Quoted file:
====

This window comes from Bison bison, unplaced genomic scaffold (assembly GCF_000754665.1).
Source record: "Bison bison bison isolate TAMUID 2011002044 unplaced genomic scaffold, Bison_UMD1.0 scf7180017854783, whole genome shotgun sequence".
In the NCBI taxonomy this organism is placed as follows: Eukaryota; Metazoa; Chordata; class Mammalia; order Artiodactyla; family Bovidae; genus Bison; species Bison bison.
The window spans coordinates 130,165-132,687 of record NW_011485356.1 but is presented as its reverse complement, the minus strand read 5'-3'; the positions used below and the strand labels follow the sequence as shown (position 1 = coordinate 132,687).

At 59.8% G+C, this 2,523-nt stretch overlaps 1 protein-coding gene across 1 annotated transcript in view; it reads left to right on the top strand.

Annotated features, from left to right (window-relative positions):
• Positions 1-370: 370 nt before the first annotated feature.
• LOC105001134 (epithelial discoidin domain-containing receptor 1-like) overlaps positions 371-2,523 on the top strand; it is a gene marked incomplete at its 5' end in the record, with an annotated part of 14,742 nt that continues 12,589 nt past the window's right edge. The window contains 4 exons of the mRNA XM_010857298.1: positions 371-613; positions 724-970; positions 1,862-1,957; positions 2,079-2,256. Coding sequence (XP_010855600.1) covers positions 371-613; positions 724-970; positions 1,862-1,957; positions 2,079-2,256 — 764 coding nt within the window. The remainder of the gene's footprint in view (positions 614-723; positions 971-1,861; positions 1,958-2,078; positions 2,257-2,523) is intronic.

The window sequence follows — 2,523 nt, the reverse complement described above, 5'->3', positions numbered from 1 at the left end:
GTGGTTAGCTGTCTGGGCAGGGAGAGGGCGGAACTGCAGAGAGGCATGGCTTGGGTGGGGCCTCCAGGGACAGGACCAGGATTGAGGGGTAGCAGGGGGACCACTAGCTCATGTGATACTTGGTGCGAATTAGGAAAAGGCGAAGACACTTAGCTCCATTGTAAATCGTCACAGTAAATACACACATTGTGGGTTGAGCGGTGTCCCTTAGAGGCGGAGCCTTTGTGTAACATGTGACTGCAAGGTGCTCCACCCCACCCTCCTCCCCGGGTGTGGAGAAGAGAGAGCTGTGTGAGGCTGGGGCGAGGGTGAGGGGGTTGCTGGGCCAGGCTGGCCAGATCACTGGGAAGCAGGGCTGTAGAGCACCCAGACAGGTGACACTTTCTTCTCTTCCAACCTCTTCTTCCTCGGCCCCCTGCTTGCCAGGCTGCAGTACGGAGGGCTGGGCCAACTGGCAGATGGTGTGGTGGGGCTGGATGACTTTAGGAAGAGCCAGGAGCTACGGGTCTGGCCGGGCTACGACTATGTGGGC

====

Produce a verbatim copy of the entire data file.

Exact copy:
This window comes from Bison bison, unplaced genomic scaffold (assembly GCF_000754665.1).
Source record: "Bison bison bison isolate TAMUID 2011002044 unplaced genomic scaffold, Bison_UMD1.0 scf7180017854783, whole genome shotgun sequence".
In the NCBI taxonomy this organism is placed as follows: Eukaryota; Metazoa; Chordata; class Mammalia; order Artiodactyla; family Bovidae; genus Bison; species Bison bison.
The window spans coordinates 130,165-132,687 of record NW_011485356.1 but is presented as its reverse complement, the minus strand read 5'-3'; the positions used below and the strand labels follow the sequence as shown (position 1 = coordinate 132,687).

At 59.8% G+C, this 2,523-nt stretch overlaps 1 protein-coding gene across 1 annotated transcript in view; it reads left to right on the top strand.

Annotated features, from left to right (window-relative positions):
• Positions 1-370: 370 nt before the first annotated feature.
• LOC105001134 (epithelial discoidin domain-containing receptor 1-like) overlaps positions 371-2,523 on the top strand; it is a gene marked incomplete at its 5' end in the record, with an annotated part of 14,742 nt that continues 12,589 nt past the window's right edge. The window contains 4 exons of the mRNA XM_010857298.1: positions 371-613; positions 724-970; positions 1,862-1,957; positions 2,079-2,256. Coding sequence (XP_010855600.1) covers positions 371-613; positions 724-970; positions 1,862-1,957; positions 2,079-2,256 — 764 coding nt within the window. The remainder of the gene's footprint in view (positions 614-723; positions 971-1,861; positions 1,958-2,078; positions 2,257-2,523) is intronic.

The window sequence follows — 2,523 nt, the reverse complement described above, 5'->3', positions numbered from 1 at the left end:
GTGGTTAGCTGTCTGGGCAGGGAGAGGGCGGAACTGCAGAGAGGCATGGCTTGGGTGGGGCCTCCAGGGACAGGACCAGGATTGAGGGGTAGCAGGGGGACCACTAGCTCATGTGATACTTGGTGCGAATTAGGAAAAGGCGAAGACACTTAGCTCCATTGTAAATCGTCACAGTAAATACACACATTGTGGGTTGAGCGGTGTCCCTTAGAGGCGGAGCCTTTGTGTAACATGTGACTGCAAGGTGCTCCACCCCACCCTCCTCCCCGGGTGTGGAGAAGAGAGAGCTGTGTGAGGCTGGGGCGAGGGTGAGGGGGTTGCTGGGCCAGGCTGGCCAGATCACTGGGAAGCAGGGCTGTAGAGCACCCAGACAGGTGACACTTTCTTCTCTTCCAACCTCTTCTTCCTCGGCCCCCTGCTTGCCAGGCTGCAGTACGGAGGGCTGGGCCAACTGGCAGATGGTGTGGTGGGGCTGGATGACTTTAGGAAGAGCCAGGAGCTACGGGTCTGGCCGGGCTACGACTATGTGGGC